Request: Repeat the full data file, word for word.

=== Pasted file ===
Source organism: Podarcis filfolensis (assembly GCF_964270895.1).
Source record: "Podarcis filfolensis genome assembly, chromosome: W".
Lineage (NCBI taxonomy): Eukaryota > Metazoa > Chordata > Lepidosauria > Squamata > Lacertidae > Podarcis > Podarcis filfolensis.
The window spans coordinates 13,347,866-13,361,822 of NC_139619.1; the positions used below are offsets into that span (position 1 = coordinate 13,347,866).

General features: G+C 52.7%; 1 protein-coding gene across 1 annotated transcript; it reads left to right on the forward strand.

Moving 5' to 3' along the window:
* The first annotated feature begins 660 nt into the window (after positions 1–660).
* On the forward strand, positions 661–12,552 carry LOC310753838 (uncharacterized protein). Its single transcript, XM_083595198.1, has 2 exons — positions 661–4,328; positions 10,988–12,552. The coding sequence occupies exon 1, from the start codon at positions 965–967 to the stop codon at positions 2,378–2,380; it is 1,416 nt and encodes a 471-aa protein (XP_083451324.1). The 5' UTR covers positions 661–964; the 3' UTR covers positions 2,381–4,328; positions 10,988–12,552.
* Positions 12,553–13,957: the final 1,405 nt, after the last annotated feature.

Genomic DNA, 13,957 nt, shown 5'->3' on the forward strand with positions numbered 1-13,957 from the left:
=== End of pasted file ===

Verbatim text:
Source organism: Podarcis filfolensis (assembly GCF_964270895.1).
Source record: "Podarcis filfolensis genome assembly, chromosome: W".
Lineage (NCBI taxonomy): Eukaryota > Metazoa > Chordata > Lepidosauria > Squamata > Lacertidae > Podarcis > Podarcis filfolensis.
The window spans coordinates 13,347,866-13,361,822 of NC_139619.1; the positions used below are offsets into that span (position 1 = coordinate 13,347,866).

General features: G+C 52.7%; 1 protein-coding gene across 1 annotated transcript; it reads left to right on the forward strand.

Moving 5' to 3' along the window:
* The first annotated feature begins 660 nt into the window (after positions 1–660).
* On the forward strand, positions 661–12,552 carry LOC310753838 (uncharacterized protein). Its single transcript, XM_083595198.1, has 2 exons — positions 661–4,328; positions 10,988–12,552. The coding sequence occupies exon 1, from the start codon at positions 965–967 to the stop codon at positions 2,378–2,380; it is 1,416 nt and encodes a 471-aa protein (XP_083451324.1). The 5' UTR covers positions 661–964; the 3' UTR covers positions 2,381–4,328; positions 10,988–12,552.
* Positions 12,553–13,957: the final 1,405 nt, after the last annotated feature.

Genomic DNA, 13,957 nt, shown 5'->3' on the forward strand with positions numbered 1-13,957 from the left: